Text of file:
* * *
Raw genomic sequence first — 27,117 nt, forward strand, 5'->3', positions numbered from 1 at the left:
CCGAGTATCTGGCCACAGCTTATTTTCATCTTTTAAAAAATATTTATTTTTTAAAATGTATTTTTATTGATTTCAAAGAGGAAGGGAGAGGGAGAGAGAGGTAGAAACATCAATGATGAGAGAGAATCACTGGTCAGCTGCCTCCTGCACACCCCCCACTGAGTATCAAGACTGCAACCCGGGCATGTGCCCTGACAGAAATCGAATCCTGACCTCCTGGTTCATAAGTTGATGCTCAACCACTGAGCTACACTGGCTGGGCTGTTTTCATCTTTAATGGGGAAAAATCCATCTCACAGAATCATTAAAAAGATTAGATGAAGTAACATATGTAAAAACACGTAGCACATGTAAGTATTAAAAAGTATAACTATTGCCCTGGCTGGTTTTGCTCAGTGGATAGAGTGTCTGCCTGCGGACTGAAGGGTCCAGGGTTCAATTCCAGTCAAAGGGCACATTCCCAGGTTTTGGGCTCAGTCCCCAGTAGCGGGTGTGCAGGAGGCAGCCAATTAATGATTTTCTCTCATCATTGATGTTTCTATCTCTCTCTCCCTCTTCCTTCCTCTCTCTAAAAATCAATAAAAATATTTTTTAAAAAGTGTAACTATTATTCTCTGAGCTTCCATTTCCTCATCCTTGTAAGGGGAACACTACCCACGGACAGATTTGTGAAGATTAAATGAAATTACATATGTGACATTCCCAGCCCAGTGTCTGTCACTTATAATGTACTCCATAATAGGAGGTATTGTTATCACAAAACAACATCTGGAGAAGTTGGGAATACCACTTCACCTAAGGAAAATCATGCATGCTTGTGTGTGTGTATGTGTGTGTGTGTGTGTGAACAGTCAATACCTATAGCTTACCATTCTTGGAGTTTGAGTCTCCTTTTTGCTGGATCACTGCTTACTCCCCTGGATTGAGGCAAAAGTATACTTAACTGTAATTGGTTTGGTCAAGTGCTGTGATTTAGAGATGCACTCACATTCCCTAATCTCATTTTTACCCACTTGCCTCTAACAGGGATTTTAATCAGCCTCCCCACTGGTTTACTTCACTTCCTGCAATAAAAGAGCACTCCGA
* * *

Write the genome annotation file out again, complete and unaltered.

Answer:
Raw genomic sequence first — 27,117 nt, forward strand, 5'->3', positions numbered from 1 at the left:
CCGAGTATCTGGCCACAGCTTATTTTCATCTTTTAAAAAATATTTATTTTTTAAAATGTATTTTTATTGATTTCAAAGAGGAAGGGAGAGGGAGAGAGAGGTAGAAACATCAATGATGAGAGAGAATCACTGGTCAGCTGCCTCCTGCACACCCCCCACTGAGTATCAAGACTGCAACCCGGGCATGTGCCCTGACAGAAATCGAATCCTGACCTCCTGGTTCATAAGTTGATGCTCAACCACTGAGCTACACTGGCTGGGCTGTTTTCATCTTTAATGGGGAAAAATCCATCTCACAGAATCATTAAAAAGATTAGATGAAGTAACATATGTAAAAACACGTAGCACATGTAAGTATTAAAAAGTATAACTATTGCCCTGGCTGGTTTTGCTCAGTGGATAGAGTGTCTGCCTGCGGACTGAAGGGTCCAGGGTTCAATTCCAGTCAAAGGGCACATTCCCAGGTTTTGGGCTCAGTCCCCAGTAGCGGGTGTGCAGGAGGCAGCCAATTAATGATTTTCTCTCATCATTGATGTTTCTATCTCTCTCTCCCTCTTCCTTCCTCTCTCTAAAAATCAATAAAAATATTTTTTAAAAAGTGTAACTATTATTCTCTGAGCTTCCATTTCCTCATCCTTGTAAGGGGAACACTACCCACGGACAGATTTGTGAAGATTAAATGAAATTACATATGTGACATTCCCAGCCCAGTGTCTGTCACTTATAATGTACTCCATAATAGGAGGTATTGTTATCACAAAACAACATCTGGAGAAGTTGGGAATACCACTTCACCTAAGGAAAATCATGCATGCTTGTGTGTGTGTATGTGTGTGTGTGTGTGTGAACAGTCAATACCTATAGCTTACCATTCTTGGAGTTTGAGTCTCCTTTTTGCTGGATCACTGCTTACTCCCCTGGATTGAGGCAAAAGTATACTTAACTGTAATTGGTTTGGTCAAGTGCTGTGATTTAGAGATGCACTCACATTCCCTAATCTCATTTTTACCCACTTGCCTCTAACAGGGATTTTAATCAGCCTCCCCACTGGTTTACTTCACTTCCTGCAATAAAAGAGCACTCCGA